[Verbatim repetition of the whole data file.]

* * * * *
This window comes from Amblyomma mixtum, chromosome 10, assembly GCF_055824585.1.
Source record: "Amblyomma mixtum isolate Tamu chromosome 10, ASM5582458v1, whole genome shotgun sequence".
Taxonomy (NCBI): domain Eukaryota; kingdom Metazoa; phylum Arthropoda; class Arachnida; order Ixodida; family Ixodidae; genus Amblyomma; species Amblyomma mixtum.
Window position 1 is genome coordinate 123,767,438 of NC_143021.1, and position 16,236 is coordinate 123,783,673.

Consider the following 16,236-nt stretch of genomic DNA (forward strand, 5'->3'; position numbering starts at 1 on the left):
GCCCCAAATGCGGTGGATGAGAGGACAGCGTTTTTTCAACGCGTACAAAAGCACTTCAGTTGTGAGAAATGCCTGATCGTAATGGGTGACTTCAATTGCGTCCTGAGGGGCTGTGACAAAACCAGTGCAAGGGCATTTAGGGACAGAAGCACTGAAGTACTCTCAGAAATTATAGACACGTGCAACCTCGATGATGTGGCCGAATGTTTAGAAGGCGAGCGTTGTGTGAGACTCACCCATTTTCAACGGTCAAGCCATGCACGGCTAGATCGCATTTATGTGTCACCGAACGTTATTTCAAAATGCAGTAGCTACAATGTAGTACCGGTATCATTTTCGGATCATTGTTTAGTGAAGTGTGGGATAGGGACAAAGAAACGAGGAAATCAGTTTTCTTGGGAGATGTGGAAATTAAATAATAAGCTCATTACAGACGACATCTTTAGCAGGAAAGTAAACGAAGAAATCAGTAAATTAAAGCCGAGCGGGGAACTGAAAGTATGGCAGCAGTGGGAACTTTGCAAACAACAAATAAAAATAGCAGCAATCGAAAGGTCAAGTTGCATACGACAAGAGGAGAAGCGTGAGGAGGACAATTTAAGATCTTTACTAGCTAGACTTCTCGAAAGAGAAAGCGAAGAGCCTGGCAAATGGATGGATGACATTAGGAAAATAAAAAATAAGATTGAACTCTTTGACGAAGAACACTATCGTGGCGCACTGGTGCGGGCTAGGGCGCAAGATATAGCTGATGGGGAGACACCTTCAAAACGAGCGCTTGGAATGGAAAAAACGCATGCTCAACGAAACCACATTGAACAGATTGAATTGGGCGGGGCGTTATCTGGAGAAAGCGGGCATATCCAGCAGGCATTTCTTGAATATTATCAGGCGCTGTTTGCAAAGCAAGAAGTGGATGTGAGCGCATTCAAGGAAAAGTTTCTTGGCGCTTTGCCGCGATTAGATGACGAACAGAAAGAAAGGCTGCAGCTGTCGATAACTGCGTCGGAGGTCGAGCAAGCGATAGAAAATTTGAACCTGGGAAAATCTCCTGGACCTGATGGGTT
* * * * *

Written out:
This window comes from Amblyomma mixtum, chromosome 10, assembly GCF_055824585.1.
Source record: "Amblyomma mixtum isolate Tamu chromosome 10, ASM5582458v1, whole genome shotgun sequence".
Taxonomy (NCBI): domain Eukaryota; kingdom Metazoa; phylum Arthropoda; class Arachnida; order Ixodida; family Ixodidae; genus Amblyomma; species Amblyomma mixtum.
Window position 1 is genome coordinate 123,767,438 of NC_143021.1, and position 16,236 is coordinate 123,783,673.

Consider the following 16,236-nt stretch of genomic DNA (forward strand, 5'->3'; position numbering starts at 1 on the left):
GCCCCAAATGCGGTGGATGAGAGGACAGCGTTTTTTCAACGCGTACAAAAGCACTTCAGTTGTGAGAAATGCCTGATCGTAATGGGTGACTTCAATTGCGTCCTGAGGGGCTGTGACAAAACCAGTGCAAGGGCATTTAGGGACAGAAGCACTGAAGTACTCTCAGAAATTATAGACACGTGCAACCTCGATGATGTGGCCGAATGTTTAGAAGGCGAGCGTTGTGTGAGACTCACCCATTTTCAACGGTCAAGCCATGCACGGCTAGATCGCATTTATGTGTCACCGAACGTTATTTCAAAATGCAGTAGCTACAATGTAGTACCGGTATCATTTTCGGATCATTGTTTAGTGAAGTGTGGGATAGGGACAAAGAAACGAGGAAATCAGTTTTCTTGGGAGATGTGGAAATTAAATAATAAGCTCATTACAGACGACATCTTTAGCAGGAAAGTAAACGAAGAAATCAGTAAATTAAAGCCGAGCGGGGAACTGAAAGTATGGCAGCAGTGGGAACTTTGCAAACAACAAATAAAAATAGCAGCAATCGAAAGGTCAAGTTGCATACGACAAGAGGAGAAGCGTGAGGAGGACAATTTAAGATCTTTACTAGCTAGACTTCTCGAAAGAGAAAGCGAAGAGCCTGGCAAATGGATGGATGACATTAGGAAAATAAAAAATAAGATTGAACTCTTTGACGAAGAACACTATCGTGGCGCACTGGTGCGGGCTAGGGCGCAAGATATAGCTGATGGGGAGACACCTTCAAAACGAGCGCTTGGAATGGAAAAAACGCATGCTCAACGAAACCACATTGAACAGATTGAATTGGGCGGGGCGTTATCTGGAGAAAGCGGGCATATCCAGCAGGCATTTCTTGAATATTATCAGGCGCTGTTTGCAAAGCAAGAAGTGGATGTGAGCGCATTCAAGGAAAAGTTTCTTGGCGCTTTGCCGCGATTAGATGACGAACAGAAAGAAAGGCTGCAGCTGTCGATAACTGCGTCGGAGGTCGAGCAAGCGATAGAAAATTTGAACCTGGGAAAATCTCCTGGACCTGATGGGTT